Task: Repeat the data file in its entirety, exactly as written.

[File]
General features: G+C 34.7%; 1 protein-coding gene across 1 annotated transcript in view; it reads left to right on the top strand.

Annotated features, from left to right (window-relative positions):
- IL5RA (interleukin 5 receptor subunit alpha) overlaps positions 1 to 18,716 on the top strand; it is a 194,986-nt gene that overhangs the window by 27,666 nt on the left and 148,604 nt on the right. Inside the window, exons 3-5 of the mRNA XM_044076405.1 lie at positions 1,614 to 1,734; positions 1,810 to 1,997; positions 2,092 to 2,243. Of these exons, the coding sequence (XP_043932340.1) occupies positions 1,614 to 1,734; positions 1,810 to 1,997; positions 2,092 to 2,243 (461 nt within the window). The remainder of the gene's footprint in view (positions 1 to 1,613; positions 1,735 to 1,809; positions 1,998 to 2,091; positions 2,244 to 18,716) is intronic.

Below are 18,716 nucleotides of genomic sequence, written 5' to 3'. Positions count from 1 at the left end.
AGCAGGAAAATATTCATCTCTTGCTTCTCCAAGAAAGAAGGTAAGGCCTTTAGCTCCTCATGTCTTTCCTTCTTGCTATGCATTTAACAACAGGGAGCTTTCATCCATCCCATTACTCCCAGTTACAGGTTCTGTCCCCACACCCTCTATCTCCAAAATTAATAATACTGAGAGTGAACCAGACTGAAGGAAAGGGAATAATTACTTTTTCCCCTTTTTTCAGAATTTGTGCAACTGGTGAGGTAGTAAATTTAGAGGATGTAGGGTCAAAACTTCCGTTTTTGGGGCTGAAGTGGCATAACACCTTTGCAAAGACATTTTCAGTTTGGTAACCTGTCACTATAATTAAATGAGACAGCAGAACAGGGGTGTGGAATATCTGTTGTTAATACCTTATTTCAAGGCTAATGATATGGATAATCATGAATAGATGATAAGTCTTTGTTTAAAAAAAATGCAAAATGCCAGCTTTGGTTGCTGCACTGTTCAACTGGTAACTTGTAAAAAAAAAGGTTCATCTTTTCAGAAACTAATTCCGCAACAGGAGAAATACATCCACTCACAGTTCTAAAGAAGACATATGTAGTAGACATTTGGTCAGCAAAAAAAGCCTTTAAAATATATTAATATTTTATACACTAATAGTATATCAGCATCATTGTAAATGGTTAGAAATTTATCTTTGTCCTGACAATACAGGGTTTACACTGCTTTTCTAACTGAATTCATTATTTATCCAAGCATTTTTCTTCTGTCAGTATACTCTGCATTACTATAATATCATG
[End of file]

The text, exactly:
General features: G+C 34.7%; 1 protein-coding gene across 1 annotated transcript in view; it reads left to right on the top strand.

Annotated features, from left to right (window-relative positions):
- IL5RA (interleukin 5 receptor subunit alpha) overlaps positions 1 to 18,716 on the top strand; it is a 194,986-nt gene that overhangs the window by 27,666 nt on the left and 148,604 nt on the right. Inside the window, exons 3-5 of the mRNA XM_044076405.1 lie at positions 1,614 to 1,734; positions 1,810 to 1,997; positions 2,092 to 2,243. Of these exons, the coding sequence (XP_043932340.1) occupies positions 1,614 to 1,734; positions 1,810 to 1,997; positions 2,092 to 2,243 (461 nt within the window). The remainder of the gene's footprint in view (positions 1 to 1,613; positions 1,735 to 1,809; positions 1,998 to 2,091; positions 2,244 to 18,716) is intronic.

Below are 18,716 nucleotides of genomic sequence, written 5' to 3'. Positions count from 1 at the left end.
AGCAGGAAAATATTCATCTCTTGCTTCTCCAAGAAAGAAGGTAAGGCCTTTAGCTCCTCATGTCTTTCCTTCTTGCTATGCATTTAACAACAGGGAGCTTTCATCCATCCCATTACTCCCAGTTACAGGTTCTGTCCCCACACCCTCTATCTCCAAAATTAATAATACTGAGAGTGAACCAGACTGAAGGAAAGGGAATAATTACTTTTTCCCCTTTTTTCAGAATTTGTGCAACTGGTGAGGTAGTAAATTTAGAGGATGTAGGGTCAAAACTTCCGTTTTTGGGGCTGAAGTGGCATAACACCTTTGCAAAGACATTTTCAGTTTGGTAACCTGTCACTATAATTAAATGAGACAGCAGAACAGGGGTGTGGAATATCTGTTGTTAATACCTTATTTCAAGGCTAATGATATGGATAATCATGAATAGATGATAAGTCTTTGTTTAAAAAAAATGCAAAATGCCAGCTTTGGTTGCTGCACTGTTCAACTGGTAACTTGTAAAAAAAAAGGTTCATCTTTTCAGAAACTAATTCCGCAACAGGAGAAATACATCCACTCACAGTTCTAAAGAAGACATATGTAGTAGACATTTGGTCAGCAAAAAAAGCCTTTAAAATATATTAATATTTTATACACTAATAGTATATCAGCATCATTGTAAATGGTTAGAAATTTATCTTTGTCCTGACAATACAGGGTTTACACTGCTTTTCTAACTGAATTCATTATTTATCCAAGCATTTTTCTTCTGTCAGTATACTCTGCATTACTATAATATCATG